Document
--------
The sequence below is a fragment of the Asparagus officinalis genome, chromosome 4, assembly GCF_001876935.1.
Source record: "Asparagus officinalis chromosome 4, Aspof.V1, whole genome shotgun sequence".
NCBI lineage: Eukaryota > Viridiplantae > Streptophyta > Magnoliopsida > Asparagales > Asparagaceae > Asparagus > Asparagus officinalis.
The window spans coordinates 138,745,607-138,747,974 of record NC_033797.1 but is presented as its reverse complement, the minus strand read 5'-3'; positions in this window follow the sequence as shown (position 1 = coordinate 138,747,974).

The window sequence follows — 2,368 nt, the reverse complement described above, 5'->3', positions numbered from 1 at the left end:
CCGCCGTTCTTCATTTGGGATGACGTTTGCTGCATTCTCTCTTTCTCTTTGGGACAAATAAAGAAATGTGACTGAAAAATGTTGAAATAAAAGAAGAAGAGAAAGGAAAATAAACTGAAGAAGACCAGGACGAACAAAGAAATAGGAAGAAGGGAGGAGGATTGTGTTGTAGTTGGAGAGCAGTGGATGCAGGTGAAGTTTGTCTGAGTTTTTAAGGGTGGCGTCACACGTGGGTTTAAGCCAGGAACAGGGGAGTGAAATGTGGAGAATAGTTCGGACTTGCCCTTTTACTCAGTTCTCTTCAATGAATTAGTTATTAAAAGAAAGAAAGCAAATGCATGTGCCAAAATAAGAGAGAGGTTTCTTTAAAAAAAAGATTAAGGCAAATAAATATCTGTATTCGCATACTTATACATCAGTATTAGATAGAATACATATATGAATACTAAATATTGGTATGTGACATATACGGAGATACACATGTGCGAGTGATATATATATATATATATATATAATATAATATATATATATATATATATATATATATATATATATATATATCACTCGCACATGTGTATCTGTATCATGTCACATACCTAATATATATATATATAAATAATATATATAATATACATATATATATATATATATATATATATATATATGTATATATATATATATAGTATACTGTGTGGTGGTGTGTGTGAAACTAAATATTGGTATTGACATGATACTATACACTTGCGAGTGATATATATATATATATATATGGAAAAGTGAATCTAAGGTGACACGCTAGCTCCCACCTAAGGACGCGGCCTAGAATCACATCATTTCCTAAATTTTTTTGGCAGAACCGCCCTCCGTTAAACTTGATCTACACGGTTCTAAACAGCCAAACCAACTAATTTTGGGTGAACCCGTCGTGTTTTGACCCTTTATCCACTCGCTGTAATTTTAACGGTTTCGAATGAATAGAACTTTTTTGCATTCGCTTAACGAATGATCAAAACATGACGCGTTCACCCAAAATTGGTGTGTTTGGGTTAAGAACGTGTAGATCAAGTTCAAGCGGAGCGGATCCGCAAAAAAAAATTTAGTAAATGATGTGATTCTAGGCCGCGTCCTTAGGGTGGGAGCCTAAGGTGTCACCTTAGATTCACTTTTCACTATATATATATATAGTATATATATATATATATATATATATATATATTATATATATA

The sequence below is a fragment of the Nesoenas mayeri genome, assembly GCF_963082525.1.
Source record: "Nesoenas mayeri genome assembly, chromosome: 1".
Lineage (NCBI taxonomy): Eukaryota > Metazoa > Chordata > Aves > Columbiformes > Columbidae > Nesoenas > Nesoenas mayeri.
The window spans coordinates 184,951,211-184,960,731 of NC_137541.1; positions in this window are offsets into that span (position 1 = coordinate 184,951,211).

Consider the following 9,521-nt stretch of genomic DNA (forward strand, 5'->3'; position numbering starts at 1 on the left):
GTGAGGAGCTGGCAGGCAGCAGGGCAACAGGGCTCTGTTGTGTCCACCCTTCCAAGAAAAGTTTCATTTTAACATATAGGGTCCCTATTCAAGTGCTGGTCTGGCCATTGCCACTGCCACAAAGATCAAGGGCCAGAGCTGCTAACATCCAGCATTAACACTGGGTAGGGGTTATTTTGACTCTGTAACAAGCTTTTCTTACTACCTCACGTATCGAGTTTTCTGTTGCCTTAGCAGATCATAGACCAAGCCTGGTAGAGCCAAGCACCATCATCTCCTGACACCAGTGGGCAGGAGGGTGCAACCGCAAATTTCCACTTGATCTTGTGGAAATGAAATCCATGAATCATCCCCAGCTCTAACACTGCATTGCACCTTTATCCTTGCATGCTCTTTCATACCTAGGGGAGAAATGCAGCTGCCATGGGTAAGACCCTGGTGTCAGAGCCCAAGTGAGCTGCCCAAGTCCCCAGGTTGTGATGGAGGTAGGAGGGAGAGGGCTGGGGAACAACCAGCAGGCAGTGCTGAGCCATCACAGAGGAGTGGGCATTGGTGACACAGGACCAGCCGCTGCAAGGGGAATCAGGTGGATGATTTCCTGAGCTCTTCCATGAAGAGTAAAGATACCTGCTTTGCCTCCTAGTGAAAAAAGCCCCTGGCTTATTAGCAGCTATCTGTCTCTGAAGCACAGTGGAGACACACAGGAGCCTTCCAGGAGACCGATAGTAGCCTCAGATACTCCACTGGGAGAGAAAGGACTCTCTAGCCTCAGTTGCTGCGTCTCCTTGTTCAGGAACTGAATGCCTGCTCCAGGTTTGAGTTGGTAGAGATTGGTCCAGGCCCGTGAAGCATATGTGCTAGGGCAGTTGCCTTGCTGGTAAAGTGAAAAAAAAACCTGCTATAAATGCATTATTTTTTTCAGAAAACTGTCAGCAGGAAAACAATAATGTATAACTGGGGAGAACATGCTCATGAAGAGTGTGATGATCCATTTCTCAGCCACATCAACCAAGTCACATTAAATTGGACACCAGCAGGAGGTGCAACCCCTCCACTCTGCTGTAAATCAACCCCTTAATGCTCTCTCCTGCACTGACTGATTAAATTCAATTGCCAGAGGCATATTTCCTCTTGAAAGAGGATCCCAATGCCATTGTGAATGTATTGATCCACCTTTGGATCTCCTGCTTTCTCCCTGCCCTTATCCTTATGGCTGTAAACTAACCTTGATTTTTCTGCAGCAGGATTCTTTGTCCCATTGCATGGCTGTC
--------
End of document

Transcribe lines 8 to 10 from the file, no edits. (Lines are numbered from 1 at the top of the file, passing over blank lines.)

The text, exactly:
Source record: "Nesoenas mayeri genome assembly, chromosome: 1".
Lineage (NCBI taxonomy): Eukaryota > Metazoa > Chordata > Aves > Columbiformes > Columbidae > Nesoenas > Nesoenas mayeri.
The window spans coordinates 184,951,211-184,960,731 of NC_137541.1; positions in this window are offsets into that span (position 1 = coordinate 184,951,211).